But since there is little we can do to avoid responsibility as adults – not least because many have children who need caring for every day – what can we do?
Many people have grown up in families that primarily focus on negative things, worst-case scenarios and what they don’t have in life. This sort of thinking doesn’t give much to smile about.
But it can be turned around with gratitude. That is, focus on all the positive aspects of life and what can go right with any ideas or plans. There is always something for which we can be grateful.
According to research published in the scientific journal Cerebral Cortex in 2008, gratitude stimulates the hypothalamus.
This is the part of our brain that regulates stress and is connected to our rewards pathways.
The more times a certain neural pathway is used, the clearer that way becomes. This is why anything we focus on grows bigger – our magnifying minds.
We have a choice over which we focus on of the estimated 70,000 thoughts a day we have (according to the University of Southern California’s Laboratory Of NeuroImaging).
Focusing on gratitude means we are choosing positive over negative.
One of the most beneficial ways is to write down before bedtime ten things for which you’re grateful. Include “big” things such as health, friends, food, nature, being alive; and it can be “small” things too – but that are also all too often taken for granted – such as the internet or your favourite TV show.
In the morning, soon after waking up, read through your gratitude list. Then start the day in stillness and quiet rather than scrolling through social media or packing your mind with busy thoughts. If during the day you find yourself drifting away from positivity, reread the gratitude list. Or, any time, write a new one.
This seems tricky, but people who do it say they feel much more positive in life. This works when, for instance, you are stuck behind a slow driver. Instead of negative thoughts, think positively by giving gratitude for such as having the chance to practice your patience and tolerance.
Think too of such as there’s a valuable lesson for you to leave more time for journeys. We can most nearly always learn and grow from things like this in life.
Many people – especially if they’ve grown up in a similar family – will focus on the negative in their partner and family. Focus on their positives instead.
If you haven’t got a partner or children, focus on the positives of being single and without the ties of having a family.
Write such as: “I am worthy of good things”, “I can” or “I love myself and others unconditionally”. As with a gratitude list, it’s most beneficial to start the day with this. But also at any time, especially if not feeling positive.
At White River Manor, we offer a tailor-made program for you or someone you care about in 5 Star luxury nestled in stunning surroundings. Our positive experienced team here can help restore purpose, direction and self-worth.Giles Fourie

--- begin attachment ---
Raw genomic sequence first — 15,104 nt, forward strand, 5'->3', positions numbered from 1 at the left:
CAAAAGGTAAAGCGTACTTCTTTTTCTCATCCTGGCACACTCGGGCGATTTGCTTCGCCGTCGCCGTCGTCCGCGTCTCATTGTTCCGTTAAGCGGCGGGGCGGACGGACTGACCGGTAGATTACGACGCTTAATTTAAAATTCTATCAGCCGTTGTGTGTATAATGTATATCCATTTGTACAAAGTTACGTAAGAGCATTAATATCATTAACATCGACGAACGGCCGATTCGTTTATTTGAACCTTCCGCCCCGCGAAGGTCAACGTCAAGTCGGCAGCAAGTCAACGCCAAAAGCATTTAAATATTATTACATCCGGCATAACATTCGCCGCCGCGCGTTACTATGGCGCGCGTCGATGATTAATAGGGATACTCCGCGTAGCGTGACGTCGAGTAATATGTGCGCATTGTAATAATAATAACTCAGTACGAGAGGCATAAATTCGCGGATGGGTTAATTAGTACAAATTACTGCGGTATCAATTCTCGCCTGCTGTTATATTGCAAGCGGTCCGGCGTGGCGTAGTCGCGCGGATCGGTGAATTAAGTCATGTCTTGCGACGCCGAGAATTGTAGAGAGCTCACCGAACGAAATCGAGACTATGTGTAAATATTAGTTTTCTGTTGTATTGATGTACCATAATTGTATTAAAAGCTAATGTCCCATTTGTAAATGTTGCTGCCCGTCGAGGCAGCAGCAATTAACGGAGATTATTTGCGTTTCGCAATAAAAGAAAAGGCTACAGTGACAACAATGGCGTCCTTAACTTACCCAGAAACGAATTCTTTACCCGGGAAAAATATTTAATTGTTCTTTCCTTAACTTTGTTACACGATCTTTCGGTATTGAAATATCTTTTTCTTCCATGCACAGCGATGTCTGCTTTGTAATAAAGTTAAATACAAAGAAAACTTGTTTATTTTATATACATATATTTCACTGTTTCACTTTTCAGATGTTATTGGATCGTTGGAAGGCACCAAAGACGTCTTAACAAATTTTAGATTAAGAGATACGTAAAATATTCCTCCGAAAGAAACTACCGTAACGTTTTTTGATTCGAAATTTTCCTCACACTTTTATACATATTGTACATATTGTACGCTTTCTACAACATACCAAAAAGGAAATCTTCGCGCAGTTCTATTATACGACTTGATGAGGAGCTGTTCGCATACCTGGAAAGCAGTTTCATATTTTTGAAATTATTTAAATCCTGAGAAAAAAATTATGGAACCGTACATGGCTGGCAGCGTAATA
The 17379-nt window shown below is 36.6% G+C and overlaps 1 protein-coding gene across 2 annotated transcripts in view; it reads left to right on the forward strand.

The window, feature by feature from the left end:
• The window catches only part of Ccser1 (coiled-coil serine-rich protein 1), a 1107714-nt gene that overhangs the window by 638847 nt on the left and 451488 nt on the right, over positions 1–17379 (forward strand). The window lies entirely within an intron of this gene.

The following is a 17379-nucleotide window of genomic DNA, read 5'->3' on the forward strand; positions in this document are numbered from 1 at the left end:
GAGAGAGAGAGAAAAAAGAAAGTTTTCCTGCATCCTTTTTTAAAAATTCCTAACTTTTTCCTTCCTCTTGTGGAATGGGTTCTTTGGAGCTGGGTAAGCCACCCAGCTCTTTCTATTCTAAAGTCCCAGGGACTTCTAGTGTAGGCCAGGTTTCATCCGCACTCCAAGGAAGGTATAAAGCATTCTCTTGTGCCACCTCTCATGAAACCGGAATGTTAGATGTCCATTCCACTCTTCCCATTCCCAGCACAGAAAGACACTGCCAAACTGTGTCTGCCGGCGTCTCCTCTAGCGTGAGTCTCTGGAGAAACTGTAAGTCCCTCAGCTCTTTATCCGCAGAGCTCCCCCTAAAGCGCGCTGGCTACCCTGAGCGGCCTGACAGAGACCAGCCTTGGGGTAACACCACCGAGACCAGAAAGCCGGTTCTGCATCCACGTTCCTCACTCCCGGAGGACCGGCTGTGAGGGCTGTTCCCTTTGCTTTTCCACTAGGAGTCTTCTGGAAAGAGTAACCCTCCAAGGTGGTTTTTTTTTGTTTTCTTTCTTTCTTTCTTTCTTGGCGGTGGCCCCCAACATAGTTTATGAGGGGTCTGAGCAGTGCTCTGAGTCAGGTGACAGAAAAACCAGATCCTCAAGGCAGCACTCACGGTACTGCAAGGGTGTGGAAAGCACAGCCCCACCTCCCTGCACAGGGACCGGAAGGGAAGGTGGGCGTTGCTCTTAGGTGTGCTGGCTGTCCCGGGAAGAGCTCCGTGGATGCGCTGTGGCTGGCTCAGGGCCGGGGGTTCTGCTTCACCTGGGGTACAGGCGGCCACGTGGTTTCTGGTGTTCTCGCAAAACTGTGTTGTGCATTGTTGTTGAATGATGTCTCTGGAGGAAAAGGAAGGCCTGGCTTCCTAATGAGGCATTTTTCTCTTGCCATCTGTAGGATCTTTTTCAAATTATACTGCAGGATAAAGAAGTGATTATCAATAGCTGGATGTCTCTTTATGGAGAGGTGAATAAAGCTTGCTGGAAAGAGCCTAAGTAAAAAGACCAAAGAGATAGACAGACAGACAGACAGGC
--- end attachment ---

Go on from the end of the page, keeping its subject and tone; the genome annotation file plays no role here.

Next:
There’s a big difference between feeling a little sad and having depression. In fact, we are made to have all sorts of emotions ranging from joy to sadness.
They are a completely natural part of life. But they should not be our “normal” state.
So if someone feels down for more than a few days, it could be because they have depression. According to the World Health Organization (WHO), depression is a mental disorder affecting more than 264 million people worldwide.
Depression is a real illness with debilitating symptoms. Anyone suffering from this condition needs professional help to overcome it.
The causes of depression are not completely understood.
But it’s believed there are several factors, including that someone may be more vulnerable to depression due to certain personality traits.
These are such as low self-esteem or being excessively self-critical. This could be because of genes and/or family habits they’ve been taught – for instance, how to react to certain things in life. Many families will habitually focus on the negative, what they lack and worst-case scenarios. This runs from generation to generation.
A traumatic experience in early life is considered to be another major factor in causing depression. This is such as abuse or the death of a parent.
For others, it’s something unwelcome in their present-day life that seems to be behind their depression. This includes redundancy, a relationship breakdown, serious illness or bereavement. It could be a combination of these.
Some studies have discovered people are also more likely to get depression as they get older. Other research points to a poor diet playing its part.
Some women are vulnerable to depression after pregnancy. Other factors include being isolated, using drugs, hypothyroidism, some head injuries and drinking excessively.
Many people ask what a clinical diagnosis of depression is based on?
The DSM-5 (Diagnostic and Statistical Manual of Mental Disorders) is the handbook published by the American Psychiatric Association that’s used by healthcare professionals around the world as the definitive guide to the diagnosis of mental disorders.
According to the DSM-5 someone must be experiencing five or more of the following symptoms during the same two-week period.
At least one of the symptoms has to be either depressed mood or loss of interest or pleasure.
To receive a diagnosis of depression, these symptoms have to cause the person clinically significant distress or impairment in occupational, social or other important areas of functioning.
However, these symptoms cannot be due to another medical condition or substance abuse.